Tiger Woods Told Deputies After Crash That He Didn't Remember Driving

Author:
Publish date:

Tiger Woods told deputies after his car crash that he didn't remember driving or how the wreck happened, according to an affidavit for the search warrant used to obtain data from the "black box" in the golfer's car.

Per a copy of the search warrant affidavit obtained by USA TODAY Sports, Woods said the same thing at the hospital where he was treated for his leg injuries. 

The affidavit, which was submitted by Los Angeles County Sheriff's Deputy Johann Schoegl, also revealed that the 45-year-old was initially unconscious when found by a resident after the crash in Southern California and had blood on his face and chin. 

The deputies asked Woods how the collision happened at the scene of the crash, according to the affidavit. "Driver said he did not know and did not even remember driving... Driver was treated for his injuries at the hospital and was asked there again how the collision occurred. He repeated that he did not know and did not remember driving.”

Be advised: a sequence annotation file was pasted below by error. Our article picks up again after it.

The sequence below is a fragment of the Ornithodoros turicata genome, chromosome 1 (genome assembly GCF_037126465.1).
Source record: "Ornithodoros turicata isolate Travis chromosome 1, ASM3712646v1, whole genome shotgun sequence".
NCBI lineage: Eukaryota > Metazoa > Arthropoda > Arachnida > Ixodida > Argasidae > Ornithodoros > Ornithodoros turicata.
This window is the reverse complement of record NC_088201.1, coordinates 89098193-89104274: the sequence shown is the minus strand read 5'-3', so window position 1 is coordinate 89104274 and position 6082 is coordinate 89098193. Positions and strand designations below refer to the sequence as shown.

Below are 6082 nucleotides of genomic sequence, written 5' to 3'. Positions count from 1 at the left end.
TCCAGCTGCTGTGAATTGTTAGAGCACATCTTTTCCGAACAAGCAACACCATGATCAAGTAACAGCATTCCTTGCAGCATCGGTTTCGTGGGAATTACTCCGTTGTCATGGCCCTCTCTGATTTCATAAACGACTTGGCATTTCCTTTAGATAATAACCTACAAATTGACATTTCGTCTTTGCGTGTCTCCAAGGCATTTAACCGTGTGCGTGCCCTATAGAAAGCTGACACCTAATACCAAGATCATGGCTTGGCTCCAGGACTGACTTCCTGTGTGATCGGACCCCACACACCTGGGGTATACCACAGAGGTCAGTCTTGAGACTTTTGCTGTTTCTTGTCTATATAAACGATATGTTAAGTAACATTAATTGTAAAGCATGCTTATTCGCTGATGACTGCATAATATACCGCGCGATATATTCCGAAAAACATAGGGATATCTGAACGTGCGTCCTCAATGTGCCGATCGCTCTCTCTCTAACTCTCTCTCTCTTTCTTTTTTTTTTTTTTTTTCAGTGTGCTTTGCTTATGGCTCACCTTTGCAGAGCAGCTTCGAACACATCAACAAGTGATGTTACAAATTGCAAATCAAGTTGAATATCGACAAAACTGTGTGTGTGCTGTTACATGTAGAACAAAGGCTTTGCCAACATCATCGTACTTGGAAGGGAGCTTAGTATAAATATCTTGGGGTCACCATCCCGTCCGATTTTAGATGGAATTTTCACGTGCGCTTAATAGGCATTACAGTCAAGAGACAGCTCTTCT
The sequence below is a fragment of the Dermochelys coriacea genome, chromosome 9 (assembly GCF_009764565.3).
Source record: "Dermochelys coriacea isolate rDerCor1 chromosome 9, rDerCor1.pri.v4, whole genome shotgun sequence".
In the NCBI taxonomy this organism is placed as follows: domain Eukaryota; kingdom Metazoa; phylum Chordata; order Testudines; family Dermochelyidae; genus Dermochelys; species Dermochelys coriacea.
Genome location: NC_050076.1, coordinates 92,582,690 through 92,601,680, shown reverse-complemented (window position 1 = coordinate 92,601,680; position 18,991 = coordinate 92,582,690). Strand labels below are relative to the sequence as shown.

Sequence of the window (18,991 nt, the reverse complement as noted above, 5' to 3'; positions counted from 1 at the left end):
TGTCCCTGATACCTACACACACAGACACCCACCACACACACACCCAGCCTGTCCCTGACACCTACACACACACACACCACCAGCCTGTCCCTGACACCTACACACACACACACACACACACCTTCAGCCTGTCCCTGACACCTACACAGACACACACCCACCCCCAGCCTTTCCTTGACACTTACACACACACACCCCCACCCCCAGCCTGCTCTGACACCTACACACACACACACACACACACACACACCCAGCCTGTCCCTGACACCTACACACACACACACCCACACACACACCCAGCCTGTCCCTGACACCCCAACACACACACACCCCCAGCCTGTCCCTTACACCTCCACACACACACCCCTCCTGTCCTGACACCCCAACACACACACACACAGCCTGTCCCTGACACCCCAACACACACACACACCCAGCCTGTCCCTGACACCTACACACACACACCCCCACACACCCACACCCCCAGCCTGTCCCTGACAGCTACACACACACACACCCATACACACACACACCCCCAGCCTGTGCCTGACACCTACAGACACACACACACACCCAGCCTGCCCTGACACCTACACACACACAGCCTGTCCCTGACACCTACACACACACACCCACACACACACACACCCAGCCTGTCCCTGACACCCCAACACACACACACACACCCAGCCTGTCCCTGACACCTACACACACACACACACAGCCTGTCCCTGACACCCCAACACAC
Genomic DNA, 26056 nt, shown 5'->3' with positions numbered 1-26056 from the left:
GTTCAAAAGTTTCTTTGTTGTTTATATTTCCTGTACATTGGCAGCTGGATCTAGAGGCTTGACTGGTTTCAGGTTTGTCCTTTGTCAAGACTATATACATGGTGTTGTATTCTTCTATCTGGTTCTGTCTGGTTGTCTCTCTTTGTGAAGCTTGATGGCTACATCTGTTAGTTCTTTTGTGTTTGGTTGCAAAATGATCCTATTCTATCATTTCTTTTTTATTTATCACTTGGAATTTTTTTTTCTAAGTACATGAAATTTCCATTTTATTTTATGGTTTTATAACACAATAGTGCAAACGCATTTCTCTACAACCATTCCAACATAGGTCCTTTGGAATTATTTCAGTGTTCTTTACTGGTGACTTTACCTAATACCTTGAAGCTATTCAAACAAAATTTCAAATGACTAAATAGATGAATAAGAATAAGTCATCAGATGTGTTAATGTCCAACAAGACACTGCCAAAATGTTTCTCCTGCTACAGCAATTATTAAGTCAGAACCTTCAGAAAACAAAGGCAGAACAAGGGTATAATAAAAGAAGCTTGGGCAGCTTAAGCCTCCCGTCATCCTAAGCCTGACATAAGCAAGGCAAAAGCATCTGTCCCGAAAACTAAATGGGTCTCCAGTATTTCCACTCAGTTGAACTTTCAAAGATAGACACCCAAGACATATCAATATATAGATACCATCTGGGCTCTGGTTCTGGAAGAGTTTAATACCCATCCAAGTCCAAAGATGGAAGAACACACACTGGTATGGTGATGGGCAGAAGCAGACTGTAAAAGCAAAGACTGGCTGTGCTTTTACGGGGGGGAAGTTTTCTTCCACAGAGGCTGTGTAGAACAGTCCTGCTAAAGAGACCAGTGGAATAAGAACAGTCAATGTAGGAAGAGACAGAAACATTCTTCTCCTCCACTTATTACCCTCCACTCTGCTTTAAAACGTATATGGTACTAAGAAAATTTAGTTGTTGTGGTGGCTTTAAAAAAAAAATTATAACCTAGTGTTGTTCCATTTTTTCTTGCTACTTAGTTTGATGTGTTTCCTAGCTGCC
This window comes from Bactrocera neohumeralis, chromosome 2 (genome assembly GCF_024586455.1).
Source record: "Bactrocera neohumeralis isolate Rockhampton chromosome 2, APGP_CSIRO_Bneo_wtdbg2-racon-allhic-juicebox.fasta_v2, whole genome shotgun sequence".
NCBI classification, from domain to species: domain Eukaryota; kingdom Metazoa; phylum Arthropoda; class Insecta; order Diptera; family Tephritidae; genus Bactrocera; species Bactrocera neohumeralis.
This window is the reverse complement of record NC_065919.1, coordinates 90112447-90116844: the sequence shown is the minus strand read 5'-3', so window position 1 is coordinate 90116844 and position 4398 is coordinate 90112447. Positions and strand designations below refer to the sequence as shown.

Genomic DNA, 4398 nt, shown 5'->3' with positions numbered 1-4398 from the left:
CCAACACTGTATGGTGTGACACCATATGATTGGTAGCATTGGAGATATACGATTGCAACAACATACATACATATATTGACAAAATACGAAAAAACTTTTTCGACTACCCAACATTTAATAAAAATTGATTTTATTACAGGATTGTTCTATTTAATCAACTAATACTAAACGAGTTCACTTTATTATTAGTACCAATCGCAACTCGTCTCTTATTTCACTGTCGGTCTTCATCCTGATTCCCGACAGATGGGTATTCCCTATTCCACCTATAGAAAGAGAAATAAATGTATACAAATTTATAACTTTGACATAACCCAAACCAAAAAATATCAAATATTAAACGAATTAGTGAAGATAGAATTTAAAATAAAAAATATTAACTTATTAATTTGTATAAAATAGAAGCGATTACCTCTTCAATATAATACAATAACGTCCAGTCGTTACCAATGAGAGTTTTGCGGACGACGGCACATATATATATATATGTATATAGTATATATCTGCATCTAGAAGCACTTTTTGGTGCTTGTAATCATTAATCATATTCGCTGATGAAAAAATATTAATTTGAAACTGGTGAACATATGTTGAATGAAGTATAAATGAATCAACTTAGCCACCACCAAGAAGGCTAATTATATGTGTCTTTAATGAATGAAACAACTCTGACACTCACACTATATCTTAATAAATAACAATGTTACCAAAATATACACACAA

Schloegl said in the affidavit that he believed the data in the "black box" would assist deputies in determining how and why the crash happened, such as the rate of speed the vehicle was going. 

According to the form filled out to obtain the search warrant, data from Woods's crashed car “constitutes evidence that tends to show the commission of a felony or misdemeanor offense." 

However, Los Angeles County Sheriff Alex Villanueva said Wednesday that this is part of an ongoing investigation, stating that it isn't a criminal one. 

“The investigators in the accident, or in the collision, they did a search warrant to seize in essence the black box of the vehicle,’’ Villanueva said to USA TODAY Sports. “And that’s all it is. And they’re going to go through it and see if they can find out what was the performance of the vehicle, what was happening at the time of impact. And with that, they’ll have more information they can attribute the cause of the accident. And that’s all it is, and we’ll leave it at that, OK?’’

He added that they did not seek a warrant to obtain a sample of Woods's blood to see if he was under the influence because they did not have any evidence of impairment.